Glass Discussion & Research. NO IDENTIFICATION REQUESTS here please. > New Zealand & Australia Glass

What constitutes proof, with specific reference to Australia

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Does anyone else feel like chipping in on the non-Australian part of this thread?

“What sort of proof is acceptable before one can state, for certain, that a piece of glass is definitely made by a particular company?”

(Apologies for using the word "chipping" on a glass message board :twisted: )


That is easy Glen,

1. Memories are unreliable.
2. Faking is popular
3. Plagiarism, licensing/sale of design, similarity, etc.


First hand account, supported by photographs and a sworn legal statement to the effect.

I should add that even this would not be a complete guarantee but about the most that could be achieved given human nature.

I believe similar questions are raised in most areas of pholsophy and ultimately the question falls into that category.


I would certainly support the view that first hand accounts, with photos and a sworn legal statement would do the trick.

But....... I wish that were a practical option in some of the areas I work in. Attempting to get first hand accounts, sourced from some distant countries, for a time line that would date back to the early 1900s, would be rather difficult (certainly for me, anyhow) :roll:

Back to photos for a moment - they can help us with all sorts of amazing background information as well. One of the most astounding discoveries of the year (for me) was the uncovering of a mass of archive photos of the Rindskopf glass works.

Glass research is detective work - especially when one is looking back to the 1800s and early 1900s.


My previous reaction is probably closest to truth but it is also possible to be more pragmatic unless one is firmly entrenched in the philosophical perspective.

It can be just as difficult getting data from as little as 10 years ago. I have found a wide variety of 'opinion' and first hand tales which are often in complete opposition.

At the end of the day you are left with the option of grading researched information into a number of groups.

Beyond reasonable doubt,
1. Supported by documentary evidence.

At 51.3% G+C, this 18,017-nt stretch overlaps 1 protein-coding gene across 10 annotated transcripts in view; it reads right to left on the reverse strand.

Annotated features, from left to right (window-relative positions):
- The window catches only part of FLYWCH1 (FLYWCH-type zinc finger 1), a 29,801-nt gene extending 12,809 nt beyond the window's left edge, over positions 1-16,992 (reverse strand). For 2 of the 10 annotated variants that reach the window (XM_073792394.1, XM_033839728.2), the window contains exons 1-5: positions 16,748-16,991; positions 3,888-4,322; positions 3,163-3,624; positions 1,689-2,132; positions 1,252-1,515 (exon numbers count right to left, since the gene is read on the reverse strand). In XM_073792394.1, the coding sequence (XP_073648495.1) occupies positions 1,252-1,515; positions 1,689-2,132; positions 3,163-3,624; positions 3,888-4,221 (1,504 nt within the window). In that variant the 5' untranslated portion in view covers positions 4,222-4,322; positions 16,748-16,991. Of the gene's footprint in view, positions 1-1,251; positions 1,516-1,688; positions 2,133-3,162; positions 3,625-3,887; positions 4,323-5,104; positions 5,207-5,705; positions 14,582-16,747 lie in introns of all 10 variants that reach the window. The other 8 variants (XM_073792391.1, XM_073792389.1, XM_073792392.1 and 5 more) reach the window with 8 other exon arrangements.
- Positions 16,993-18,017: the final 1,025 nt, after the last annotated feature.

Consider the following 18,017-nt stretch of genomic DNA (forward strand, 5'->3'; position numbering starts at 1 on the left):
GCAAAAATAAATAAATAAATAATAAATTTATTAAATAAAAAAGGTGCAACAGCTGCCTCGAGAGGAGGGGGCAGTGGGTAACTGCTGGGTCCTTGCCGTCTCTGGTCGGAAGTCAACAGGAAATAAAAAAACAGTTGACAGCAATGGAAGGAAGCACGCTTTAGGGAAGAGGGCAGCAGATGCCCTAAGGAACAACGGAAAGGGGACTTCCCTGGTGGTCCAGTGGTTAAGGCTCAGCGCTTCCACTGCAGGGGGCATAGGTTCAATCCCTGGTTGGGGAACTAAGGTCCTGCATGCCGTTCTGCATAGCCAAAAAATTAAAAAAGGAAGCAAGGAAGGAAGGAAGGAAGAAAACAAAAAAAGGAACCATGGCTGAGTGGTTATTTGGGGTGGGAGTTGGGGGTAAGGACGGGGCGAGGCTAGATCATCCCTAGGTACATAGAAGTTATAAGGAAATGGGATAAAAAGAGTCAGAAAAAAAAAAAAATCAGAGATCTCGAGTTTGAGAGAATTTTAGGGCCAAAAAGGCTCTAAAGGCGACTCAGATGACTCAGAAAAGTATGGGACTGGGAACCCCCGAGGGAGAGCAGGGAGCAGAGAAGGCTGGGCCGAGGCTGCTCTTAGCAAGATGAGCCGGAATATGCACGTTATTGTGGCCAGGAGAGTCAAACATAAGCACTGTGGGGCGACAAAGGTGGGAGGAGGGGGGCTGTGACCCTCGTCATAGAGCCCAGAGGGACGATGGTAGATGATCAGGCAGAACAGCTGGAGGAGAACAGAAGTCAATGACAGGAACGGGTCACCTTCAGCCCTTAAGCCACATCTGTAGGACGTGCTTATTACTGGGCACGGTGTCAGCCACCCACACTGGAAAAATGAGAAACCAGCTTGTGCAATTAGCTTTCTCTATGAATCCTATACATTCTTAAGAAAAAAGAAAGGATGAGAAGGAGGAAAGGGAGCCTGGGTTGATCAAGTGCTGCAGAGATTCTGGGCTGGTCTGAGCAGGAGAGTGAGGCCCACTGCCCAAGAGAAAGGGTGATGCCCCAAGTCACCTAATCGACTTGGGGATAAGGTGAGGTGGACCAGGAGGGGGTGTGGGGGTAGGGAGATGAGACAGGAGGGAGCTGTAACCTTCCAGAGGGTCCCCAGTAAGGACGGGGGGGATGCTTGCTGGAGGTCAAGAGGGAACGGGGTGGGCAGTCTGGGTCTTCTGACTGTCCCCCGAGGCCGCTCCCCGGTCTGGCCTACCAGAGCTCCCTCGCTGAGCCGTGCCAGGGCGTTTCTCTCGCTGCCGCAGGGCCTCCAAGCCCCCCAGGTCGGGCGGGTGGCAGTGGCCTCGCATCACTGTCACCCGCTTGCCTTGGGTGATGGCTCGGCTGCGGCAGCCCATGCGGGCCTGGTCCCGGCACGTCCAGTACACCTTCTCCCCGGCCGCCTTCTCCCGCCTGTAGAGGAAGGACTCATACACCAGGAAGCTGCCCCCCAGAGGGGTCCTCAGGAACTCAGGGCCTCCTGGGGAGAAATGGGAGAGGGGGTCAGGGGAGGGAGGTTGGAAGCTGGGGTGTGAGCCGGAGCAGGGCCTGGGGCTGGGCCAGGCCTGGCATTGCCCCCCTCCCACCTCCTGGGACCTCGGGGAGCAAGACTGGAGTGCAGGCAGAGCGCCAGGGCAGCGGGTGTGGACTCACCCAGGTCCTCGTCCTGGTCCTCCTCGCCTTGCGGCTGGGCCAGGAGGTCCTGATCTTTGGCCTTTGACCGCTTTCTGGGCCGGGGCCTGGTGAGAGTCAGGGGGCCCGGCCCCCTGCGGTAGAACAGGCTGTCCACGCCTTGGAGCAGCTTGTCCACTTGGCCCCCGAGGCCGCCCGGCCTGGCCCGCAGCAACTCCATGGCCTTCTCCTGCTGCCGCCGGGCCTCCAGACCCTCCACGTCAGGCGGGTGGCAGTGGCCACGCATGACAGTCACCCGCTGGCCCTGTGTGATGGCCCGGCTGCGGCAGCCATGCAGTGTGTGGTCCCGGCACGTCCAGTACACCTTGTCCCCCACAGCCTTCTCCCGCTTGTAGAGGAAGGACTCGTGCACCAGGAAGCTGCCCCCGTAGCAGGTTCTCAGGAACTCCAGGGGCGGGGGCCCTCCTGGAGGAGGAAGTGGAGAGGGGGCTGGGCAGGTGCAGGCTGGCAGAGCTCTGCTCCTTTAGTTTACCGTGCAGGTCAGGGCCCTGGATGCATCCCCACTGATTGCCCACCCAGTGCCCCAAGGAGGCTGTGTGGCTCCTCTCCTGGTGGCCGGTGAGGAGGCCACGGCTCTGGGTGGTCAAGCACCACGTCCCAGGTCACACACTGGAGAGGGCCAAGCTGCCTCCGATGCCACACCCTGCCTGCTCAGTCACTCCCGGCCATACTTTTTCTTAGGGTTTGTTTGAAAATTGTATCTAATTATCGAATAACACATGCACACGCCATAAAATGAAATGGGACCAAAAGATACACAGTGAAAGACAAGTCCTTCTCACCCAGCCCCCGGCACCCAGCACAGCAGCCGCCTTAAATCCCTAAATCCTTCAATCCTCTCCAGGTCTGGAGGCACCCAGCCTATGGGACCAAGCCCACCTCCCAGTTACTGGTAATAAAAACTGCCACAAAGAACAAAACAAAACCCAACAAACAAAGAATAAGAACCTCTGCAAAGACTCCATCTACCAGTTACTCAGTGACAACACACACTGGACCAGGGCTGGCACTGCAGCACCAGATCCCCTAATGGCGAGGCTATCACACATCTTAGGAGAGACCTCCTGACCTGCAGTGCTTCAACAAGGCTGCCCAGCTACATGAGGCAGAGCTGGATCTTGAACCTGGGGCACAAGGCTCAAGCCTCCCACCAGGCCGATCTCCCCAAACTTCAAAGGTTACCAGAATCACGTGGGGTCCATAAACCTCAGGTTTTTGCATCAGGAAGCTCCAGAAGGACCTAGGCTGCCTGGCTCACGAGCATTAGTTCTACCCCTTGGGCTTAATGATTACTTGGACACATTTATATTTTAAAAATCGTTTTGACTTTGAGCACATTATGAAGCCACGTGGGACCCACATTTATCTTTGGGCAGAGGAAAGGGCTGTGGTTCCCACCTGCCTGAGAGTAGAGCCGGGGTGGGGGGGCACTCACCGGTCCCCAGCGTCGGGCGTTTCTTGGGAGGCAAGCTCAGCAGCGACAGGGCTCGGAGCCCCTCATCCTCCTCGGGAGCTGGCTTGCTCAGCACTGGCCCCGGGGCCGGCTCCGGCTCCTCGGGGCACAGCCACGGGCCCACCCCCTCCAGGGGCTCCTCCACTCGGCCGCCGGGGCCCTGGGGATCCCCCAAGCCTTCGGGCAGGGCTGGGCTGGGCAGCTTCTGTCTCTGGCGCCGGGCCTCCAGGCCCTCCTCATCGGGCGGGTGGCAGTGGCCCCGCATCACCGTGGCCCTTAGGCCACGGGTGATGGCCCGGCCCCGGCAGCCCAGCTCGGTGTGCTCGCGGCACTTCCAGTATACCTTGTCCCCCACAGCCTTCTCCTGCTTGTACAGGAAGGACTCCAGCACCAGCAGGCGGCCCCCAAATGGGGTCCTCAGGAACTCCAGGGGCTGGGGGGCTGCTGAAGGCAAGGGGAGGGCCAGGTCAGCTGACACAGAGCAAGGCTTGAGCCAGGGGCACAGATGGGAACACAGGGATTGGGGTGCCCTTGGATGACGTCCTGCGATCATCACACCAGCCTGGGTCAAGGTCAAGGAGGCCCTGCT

2. Supported by verbal/written evidence from multiple sources.

Some doubts remain,
1. Supported by first hand verbal evidence
2. Supported by inference from related sources

Moving into hearsay,
1. Supported by contemporary press reports
2. Supported by second hand verbal/written evidence
3. Supported by previous research where the researcher has been doubted.

1. Rumour.
2. Stories passed through several hands.

However with hand made glass there is the potential to provide an attribution from techniques that are known 'fingerprints' of the maker. Moulds ownership and provenance, as we have seen, can be taken as good source. Catalogues of the factory, although non-photographic types can lead to uncertainty.

The issue of a product being made in the attributed glassworks can also be taken at two levels and is largely personal taste.
1. This was a product sold in that region by that company as their product with their mark or label regardless of actual maker. It is their product.
2. They did not make it.

Stuart Strathearn, Crieff Scotland. Produced at Stuart Crystal in Stourbridge marked as and sold as a product of Stuart Strathearn.

Jules Lang, London and UK. Own design registration but just a retailer. Maybe they actually designed the pieces they registered in the UK and maybe not!

Tony Henry, Baccarat, France. Retailer of Baccarat in early 20th century, now a git shop of the same name. Items have appeared on eBay as Tony Henry.


--- Quote from: "Frank" ---Tony Henry, Baccarat, France. Retailer of Baccarat in early 20th century, now a git shop of the same name.
--- End quote ---

No doubt aimed at selling to the lower echelons.  :lol:

Seriously now - I enjoyed reading your further comments Frank. Thanks


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